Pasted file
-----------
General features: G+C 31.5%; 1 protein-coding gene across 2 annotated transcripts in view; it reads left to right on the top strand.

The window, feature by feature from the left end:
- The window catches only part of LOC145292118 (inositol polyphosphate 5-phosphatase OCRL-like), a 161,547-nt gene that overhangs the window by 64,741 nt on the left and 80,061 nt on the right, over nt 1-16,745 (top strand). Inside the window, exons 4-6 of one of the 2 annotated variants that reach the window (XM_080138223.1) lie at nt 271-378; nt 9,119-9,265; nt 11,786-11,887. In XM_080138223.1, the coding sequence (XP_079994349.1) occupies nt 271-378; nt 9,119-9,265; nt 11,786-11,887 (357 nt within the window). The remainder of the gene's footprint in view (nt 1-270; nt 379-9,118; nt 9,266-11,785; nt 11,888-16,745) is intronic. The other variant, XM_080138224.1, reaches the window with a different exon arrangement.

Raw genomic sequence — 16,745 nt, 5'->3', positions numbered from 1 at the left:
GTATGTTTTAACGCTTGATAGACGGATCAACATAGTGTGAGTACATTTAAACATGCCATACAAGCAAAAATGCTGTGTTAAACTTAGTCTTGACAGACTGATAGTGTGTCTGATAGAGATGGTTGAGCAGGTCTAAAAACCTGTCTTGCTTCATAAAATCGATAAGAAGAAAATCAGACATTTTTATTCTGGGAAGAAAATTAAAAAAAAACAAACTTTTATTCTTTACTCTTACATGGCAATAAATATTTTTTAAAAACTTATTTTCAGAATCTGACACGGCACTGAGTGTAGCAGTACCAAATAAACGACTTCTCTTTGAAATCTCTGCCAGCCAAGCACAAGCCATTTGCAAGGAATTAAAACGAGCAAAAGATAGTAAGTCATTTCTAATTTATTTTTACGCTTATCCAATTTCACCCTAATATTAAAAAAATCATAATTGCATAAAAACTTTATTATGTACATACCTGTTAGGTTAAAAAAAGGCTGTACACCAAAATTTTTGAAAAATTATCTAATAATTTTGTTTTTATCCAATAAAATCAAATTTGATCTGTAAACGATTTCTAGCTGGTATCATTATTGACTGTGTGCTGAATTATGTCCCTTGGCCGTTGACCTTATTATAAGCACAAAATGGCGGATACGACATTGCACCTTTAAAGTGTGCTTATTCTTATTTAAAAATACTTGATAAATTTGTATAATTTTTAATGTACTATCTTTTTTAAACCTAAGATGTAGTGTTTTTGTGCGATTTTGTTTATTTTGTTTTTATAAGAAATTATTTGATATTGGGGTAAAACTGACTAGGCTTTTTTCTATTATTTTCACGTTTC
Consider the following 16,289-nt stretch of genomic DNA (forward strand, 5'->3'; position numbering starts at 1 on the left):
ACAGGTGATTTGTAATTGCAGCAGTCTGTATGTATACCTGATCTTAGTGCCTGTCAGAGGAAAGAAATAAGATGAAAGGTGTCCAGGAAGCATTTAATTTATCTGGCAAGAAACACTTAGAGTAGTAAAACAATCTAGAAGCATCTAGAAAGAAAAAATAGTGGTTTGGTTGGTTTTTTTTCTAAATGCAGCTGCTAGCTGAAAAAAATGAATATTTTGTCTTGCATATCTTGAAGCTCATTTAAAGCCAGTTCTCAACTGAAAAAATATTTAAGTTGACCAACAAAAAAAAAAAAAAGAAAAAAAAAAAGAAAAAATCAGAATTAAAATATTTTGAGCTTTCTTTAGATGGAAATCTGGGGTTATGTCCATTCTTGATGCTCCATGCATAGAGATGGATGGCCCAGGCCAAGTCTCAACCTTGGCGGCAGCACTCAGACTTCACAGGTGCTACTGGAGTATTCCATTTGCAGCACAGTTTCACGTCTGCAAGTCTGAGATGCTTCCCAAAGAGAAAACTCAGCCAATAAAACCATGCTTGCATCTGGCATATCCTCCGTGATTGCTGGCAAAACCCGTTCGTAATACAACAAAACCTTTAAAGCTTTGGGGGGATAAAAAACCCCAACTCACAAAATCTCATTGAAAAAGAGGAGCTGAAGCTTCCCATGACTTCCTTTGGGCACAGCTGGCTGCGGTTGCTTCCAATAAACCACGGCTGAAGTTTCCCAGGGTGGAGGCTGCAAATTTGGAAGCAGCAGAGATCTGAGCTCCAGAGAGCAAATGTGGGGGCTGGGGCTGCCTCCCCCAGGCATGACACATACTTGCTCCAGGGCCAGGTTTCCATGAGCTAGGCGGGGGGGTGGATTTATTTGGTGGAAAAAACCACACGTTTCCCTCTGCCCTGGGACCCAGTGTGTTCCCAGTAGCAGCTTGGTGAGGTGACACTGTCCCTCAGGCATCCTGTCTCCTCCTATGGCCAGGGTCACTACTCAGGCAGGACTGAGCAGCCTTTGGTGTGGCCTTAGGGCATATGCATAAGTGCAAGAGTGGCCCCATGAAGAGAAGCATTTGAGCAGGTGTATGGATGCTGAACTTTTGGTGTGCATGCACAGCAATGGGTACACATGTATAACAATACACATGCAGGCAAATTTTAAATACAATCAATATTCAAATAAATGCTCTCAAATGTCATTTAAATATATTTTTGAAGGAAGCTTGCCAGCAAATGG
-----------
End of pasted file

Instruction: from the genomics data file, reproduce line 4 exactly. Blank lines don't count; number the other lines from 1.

Raw genomic sequence — 16,745 nt, 5'->3', positions numbered from 1 at the left: